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The below is taken from The Whisky Distilleries of the United Kingdom by Alfred Barnard first published in 1887.

Dean Distillery, Edinburgh.

YESTERDAY we explored the old Town, this morning we did Princes Street, the squares and public gardens, finishing up the afternoon by visiting the Dean Distillery. It is about 109 yards from Randolph Crescent, and 11 miles from the Waverley Station. The Dean Bridge, after which the Distillery is named, spans the ravine of the water of Leith, and was built after designs by Telford. It is 447 feet long, 39 feet wide and 106 feet high, and consists of four arches, 96 feet in span. This bridge commands a superb view down the Valley of Fifeshire, and the prospect to the east is most picturesque and romantic. Beneath us is seen the water of Leith rolling over deep beds of shelving rock, its banks for a considerable distance overhung with woods and terraces. At the bottom of the ravine is St. Bernard’s Well, covered by an open structure, erected in 1790 by Lord Gardenstone. It is in the form of a Doric Temple, and composed of a rude basement, from which arise a number of columns that support a canopy under which is a statue of the goddess Hygeia. St. Bernard’s is a medicinal spring of similar quality and property as the springs of Moffat and Harrogate, and is held in high repute for its curative powers.

The Distillery is on the western side, almost under one of the arches of Dean Bridge; to reach it we descended the face of a steep hill, and in ten minutes found ourselves in front of a range of buildings erected on the solid rock, rising abruptly from the water of Leith.

The works, which were formerly corn mills, are of ancient date; as we discovered, from a charter in the archives of the city, that David I. conferred them on the Canons of Holyrood, but later on, in the seventeenth century, they came into possession of the Edinburgh Bakers’ Corporation, an old-fashioned Guild enjoying special privileges. In the year 1881 the premises came into the possession of Mr. Johnstone, who converted them into a Distillery.

Mr. W. McConnachie, the manager, conducted us through the works, which cover 1½ acres of ground, and explained the arrangements. The Barley lofts are 140 feet long and 30 feet broad, and there are five Malting Floors of the same dimensions. Adjacent is the Kiln, 35 feet square, floored with perforated tiles, which communicates with the Malt Deposit, a lofty building, holding 18,000 quarters of malt. We ascended a circular stone staircase, and entered first the Mill Buildings, which are thus arranged - the top floor is occupied by the Mill, which consists of a pair of metal rollers for crushing the malt; the next floor below is the Grist Loft, and below this is the Mash House, and adjoining the Tun Room, over which are two very large water Cisterns, holding 6,000 gallons. The Mash Tun is 20 feet in diameter, and 6 feet deep, possessing the usual stirring rakes. The two Brewing Tanks have each a capacity of 5,000 gallons, and the Underback is on the same level in the next buildings. In the Back Room we observed five handsome Washbacks, each holding 9,000 gallons the Wash Charger, which holds 7,000 gallons, is fixed on a gallery over the Stills. It will, therefore, be noticed that all the work in this establishment is carried on by gravitation. We were next conducted to the Still House, which contains two old Pot Stills, viz., a Wash Still, holding 4,789 gallons, and a Spirit Still, 3,004 gallons, two Low-wines and Feints Chargers, and one Spirit Receiver. The Running Room is also on the same level, and contains, besides the Safe, a Morton’s Refrigerator and two patent Condensers.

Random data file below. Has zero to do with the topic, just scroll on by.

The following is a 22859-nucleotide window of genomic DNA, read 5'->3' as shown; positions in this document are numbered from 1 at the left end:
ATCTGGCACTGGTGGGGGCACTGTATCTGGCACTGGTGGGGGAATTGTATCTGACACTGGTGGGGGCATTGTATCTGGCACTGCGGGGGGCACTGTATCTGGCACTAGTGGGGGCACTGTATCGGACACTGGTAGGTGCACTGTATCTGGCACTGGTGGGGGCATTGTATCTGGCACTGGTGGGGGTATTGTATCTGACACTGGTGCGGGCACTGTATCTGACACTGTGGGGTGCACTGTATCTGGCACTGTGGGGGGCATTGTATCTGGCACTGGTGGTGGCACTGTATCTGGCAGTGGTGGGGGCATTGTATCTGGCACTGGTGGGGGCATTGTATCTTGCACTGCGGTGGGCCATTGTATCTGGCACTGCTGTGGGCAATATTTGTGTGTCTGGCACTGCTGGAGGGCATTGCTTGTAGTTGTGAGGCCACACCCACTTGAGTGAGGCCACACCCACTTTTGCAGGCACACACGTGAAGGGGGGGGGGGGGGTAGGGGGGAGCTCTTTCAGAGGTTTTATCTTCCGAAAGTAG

The Spirit Store is next door to the last described places, and contains a Vat holding 2,600 gallons. We then retraced our steps and came to the Engine House, which contains a 15 horse-power Engine, centrifugal Pump for the wash and a steam Boiler, 28 feet long and 6 feet in diameter. The chimney stack is on the other side of the river, and the flue is carried across the stream on a bridge exactly over the waterfall. Still following our polite guide, we entered seven Bonded Warehouses, all built in the solid rock, wherein were 2,500 casks of Whisky, of various ages. Most of these Warehouses are two deckers, and all are very dry. Adjacent are a small Cooperage, Offices, Stables, Peat Sheds, and Clerks’ Office. The city water, which is of excellent quality, is used for every purpose, even cooling.

The Whisky is pure Malt, and the average annual output is about 73,000 gallons; the Whisky is sold principally in the district and the North of England. The chief Excise officer is Mr. J. M. Brewster.

Before returning to the “Balmoral” we paid a visit to the imposing monument erected to the memory of Sir Walter Scott. It is built in Princes Street, opposite St. David Street, and the design was furnished by a humble selftaught artist, George Mickle Kemp, who unfortunately was drowned in the canal during the course of its erection. It is an open monumental spire of Gothic architecture, and consists of a platform on the top of a flight of steps, which supports a pedestal on which is placed a statue of the illustrious Scotch man, sculptured by John Steele, from a block of white Carrara marble. The minstrel is represented in a sitting posture, with his favourite dog Maida lying at his feet. The height of this magnificent monument is 200½ feet from the level of Princes Street, and the top gallery is reached by a flight of 287 steps, from whence we obtained an exceeding fine view of the city and surrounding country.

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